Luxor Temple Slide Show
One Week in Egypt – Valley of the Kings
Early on the morning of our 4th full day, we set out from Luxor by bus to see the Valley of the Kings. The Valley of the Kings wasn’t at all what I expected and it certainly was a highlight of the trip. The Kings (or Pharoahs) of the New Kingdom came up with a new plan for tombs. Instead of pyramids that could be easily found and plundered, the tombs in the Valley of Kings were dug into the hillsides and covered over to leave no trace. So, the valley has no temples, no statues and no signs of the tombs. However, once a tomb was found, the hillsides were subsequently scarred with dugout areas left by those searching for the more tombs. And many tombs were found in a very small area.
The entry fee to Valley of the Kings allows you to see 3 tombs. You pay an extra $12 to see the tombs of King Tut and Rameses V & VI. The additional fee is a bargain as most tourists don’t bother to see these and they are quite fabulous. The entrance to these two tombs are only a few feet apart. Rameses V & VI are buried together in a very large tomb with intricate paintings and hieroglyphics on the walls and ceilings. The expansive size of the tomb was truly a highlight of our One Week in Egypt.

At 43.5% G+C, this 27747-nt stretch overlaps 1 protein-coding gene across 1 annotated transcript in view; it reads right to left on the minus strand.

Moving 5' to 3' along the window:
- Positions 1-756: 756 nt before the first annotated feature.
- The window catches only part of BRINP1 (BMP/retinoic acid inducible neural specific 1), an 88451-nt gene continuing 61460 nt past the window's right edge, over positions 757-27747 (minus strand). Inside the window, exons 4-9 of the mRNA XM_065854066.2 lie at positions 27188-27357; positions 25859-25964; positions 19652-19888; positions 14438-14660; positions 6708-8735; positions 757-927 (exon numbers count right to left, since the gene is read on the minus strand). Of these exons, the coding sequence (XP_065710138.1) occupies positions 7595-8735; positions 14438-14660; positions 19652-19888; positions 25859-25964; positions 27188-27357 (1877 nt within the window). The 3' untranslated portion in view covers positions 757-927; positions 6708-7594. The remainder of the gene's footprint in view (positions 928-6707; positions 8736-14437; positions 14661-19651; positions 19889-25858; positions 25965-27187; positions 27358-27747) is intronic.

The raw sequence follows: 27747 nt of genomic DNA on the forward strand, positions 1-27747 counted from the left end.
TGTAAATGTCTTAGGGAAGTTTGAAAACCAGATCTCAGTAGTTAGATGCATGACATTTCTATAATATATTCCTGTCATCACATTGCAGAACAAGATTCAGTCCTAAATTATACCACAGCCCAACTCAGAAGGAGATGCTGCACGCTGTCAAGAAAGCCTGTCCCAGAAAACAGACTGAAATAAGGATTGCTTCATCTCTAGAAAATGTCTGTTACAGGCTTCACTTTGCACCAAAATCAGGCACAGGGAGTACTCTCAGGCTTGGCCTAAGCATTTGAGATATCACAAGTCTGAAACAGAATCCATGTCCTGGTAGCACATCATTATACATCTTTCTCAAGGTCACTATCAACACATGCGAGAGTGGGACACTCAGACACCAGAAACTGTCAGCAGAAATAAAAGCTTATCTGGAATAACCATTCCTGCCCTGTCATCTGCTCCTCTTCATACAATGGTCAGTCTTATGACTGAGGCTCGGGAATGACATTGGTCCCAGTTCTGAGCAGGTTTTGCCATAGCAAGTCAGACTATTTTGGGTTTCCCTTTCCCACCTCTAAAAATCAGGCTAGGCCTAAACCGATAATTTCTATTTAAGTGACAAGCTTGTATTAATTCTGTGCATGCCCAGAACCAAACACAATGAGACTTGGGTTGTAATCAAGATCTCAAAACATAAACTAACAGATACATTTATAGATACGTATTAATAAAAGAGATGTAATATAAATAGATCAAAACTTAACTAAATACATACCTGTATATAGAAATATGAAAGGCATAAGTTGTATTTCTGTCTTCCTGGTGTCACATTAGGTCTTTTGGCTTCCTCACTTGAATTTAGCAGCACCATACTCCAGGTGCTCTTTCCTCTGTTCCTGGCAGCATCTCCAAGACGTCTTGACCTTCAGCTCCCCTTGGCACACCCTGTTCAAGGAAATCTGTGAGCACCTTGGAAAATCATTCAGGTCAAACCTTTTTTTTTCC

Rameses V & VI Tomb, Valley of the Kings
The tomb of King Tut is very interesting. King Tut was a very minor king who ruled for only 9 years, however the discovery of his tomb is the most significant in Egyptology. His tomb is the only one in Egypt that was discovered intact. Grave robbers plundered all the nearby tombs prior to their rediscovery. King Tutankhamun’s jewelry, gold statues, gold throne, multiple gold caskets, canopic jars and intricate gold face mask are all on display at the Egyptian Museum. The mummy of King Tutankhamon has been returned to its tomb in the Valley of Kings for all to see.
Egyptologists found a staggering amount of gold in the tomb of King Tut. Other better known kings would have buried even greater treasures. We are lucky that King Tut’s treasures survived to show us what was commonplace for all the tombs of the Valley of the Kings.